I believe in an incomplete God. I pray to an incomplete God, sing praises to an incomplete God and read the scriptures of an incomplete God. It’s not that God is incomplete, mind you. It’s that my understanding of God is incomplete. So I am left believing in a God who I only partially comprehend. I worship the tip of the iceberg, knowing that there is so much more which is beyond my perception.
I can’t tell you why one person dies of cancer while another recovers against all medical odds.
I can’t explain why one person wins the lottery while another struggles to feed their children.
I don’t know why some of my prayers yield amazing results while others seem to go unnoticed.
But the thing is, I’m a super analytical person. I don’t like unsolved mysteries. I want a God that I can understand and explain. That way, everything makes sense. I don’t have to be confused or surprised in any situation.
So I fill in the blanks.
I take the God who in judgment destroyed Sodom and Gomorrah and the God who in mercy spared Nineveh and I draw connections to explain the differences.
I take the God who stuck Annanias and Sapphira dead and the God who forgave the adulterous woman and I color the spaces in between.
I take the God who killed almost everything on earth in the time of Noah and the God who came as a man and bore the guilt of the entire human race and I figure out a way to explain it simply and easily.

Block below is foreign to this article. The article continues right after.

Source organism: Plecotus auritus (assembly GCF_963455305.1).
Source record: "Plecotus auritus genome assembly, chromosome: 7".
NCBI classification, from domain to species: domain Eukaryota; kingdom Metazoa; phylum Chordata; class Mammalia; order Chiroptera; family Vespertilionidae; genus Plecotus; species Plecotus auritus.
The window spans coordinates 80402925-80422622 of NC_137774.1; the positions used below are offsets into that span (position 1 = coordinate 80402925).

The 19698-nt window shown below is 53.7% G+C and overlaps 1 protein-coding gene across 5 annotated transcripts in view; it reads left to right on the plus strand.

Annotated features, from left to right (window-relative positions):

And I end up with something that isn’t God. Or rather, it’s a God created in my own image.
Because, despite vaguely understanding how feeble my mind is in comparison to the greatness of God’s existence, I prove over and over that I’d rather have a complete but false God than an incomplete/incomprehensible real God.
Only when things in my life occur which can’t be explained by my false God do I have to wake up to what I’ve done. And those are the times where I must do violence to the God I’ve created. Instead of having the ability to understand and explain what’s going on, I simply have to echo Ezekiel who, when asked something beyond his comprehension, answered “O Sovereign LORD, you alone know.” (Ezekiel 37:3)
I have to face the fact that most of the time, I don’t know why God does whatGod does when God does it.
It’s when I start trying to improve God in my own eyes that I get myself into this trouble. When I try to make better sense of him in my own understanding.
So I do my best to worship the God who I can’t fully see or understand, leaving the blank spaces free from my own conjecture and speculation. The places where he has clothed himself with shadows, I cannot force him to be revealed.
He is, for me, the incomplete God who is greater than I could ever imagine.